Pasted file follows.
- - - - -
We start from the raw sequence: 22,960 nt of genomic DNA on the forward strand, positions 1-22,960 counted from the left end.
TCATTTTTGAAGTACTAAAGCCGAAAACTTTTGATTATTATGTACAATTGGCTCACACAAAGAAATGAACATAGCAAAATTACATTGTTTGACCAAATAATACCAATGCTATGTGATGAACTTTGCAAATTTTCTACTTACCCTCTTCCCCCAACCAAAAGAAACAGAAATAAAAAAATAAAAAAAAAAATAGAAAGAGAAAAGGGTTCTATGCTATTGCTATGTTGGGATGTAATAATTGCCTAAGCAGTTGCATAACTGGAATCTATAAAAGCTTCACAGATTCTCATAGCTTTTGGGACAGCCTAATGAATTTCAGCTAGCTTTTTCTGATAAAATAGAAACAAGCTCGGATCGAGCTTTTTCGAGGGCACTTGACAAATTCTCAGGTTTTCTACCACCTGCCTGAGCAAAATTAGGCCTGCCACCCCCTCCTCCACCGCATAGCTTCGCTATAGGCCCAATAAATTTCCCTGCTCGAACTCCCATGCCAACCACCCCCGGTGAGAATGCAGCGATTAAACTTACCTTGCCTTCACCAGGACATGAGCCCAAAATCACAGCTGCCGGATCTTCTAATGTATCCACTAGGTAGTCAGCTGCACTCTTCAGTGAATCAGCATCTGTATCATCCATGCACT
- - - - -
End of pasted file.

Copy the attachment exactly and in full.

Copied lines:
We start from the raw sequence: 22,960 nt of genomic DNA on the forward strand, positions 1-22,960 counted from the left end.
TCATTTTTGAAGTACTAAAGCCGAAAACTTTTGATTATTATGTACAATTGGCTCACACAAAGAAATGAACATAGCAAAATTACATTGTTTGACCAAATAATACCAATGCTATGTGATGAACTTTGCAAATTTTCTACTTACCCTCTTCCCCCAACCAAAAGAAACAGAAATAAAAAAATAAAAAAAAAAATAGAAAGAGAAAAGGGTTCTATGCTATTGCTATGTTGGGATGTAATAATTGCCTAAGCAGTTGCATAACTGGAATCTATAAAAGCTTCACAGATTCTCATAGCTTTTGGGACAGCCTAATGAATTTCAGCTAGCTTTTTCTGATAAAATAGAAACAAGCTCGGATCGAGCTTTTTCGAGGGCACTTGACAAATTCTCAGGTTTTCTACCACCTGCCTGAGCAAAATTAGGCCTGCCACCCCCTCCTCCACCGCATAGCTTCGCTATAGGCCCAATAAATTTCCCTGCTCGAACTCCCATGCCAACCACCCCCGGTGAGAATGCAGCGATTAAACTTACCTTGCCTTCACCAGGACATGAGCCCAAAATCACAGCTGCCGGATCTTCTAATGTATCCACTAGGTAGTCAGCTGCACTCTTCAGTGAATCAGCATCTGTATCATCCATGCACT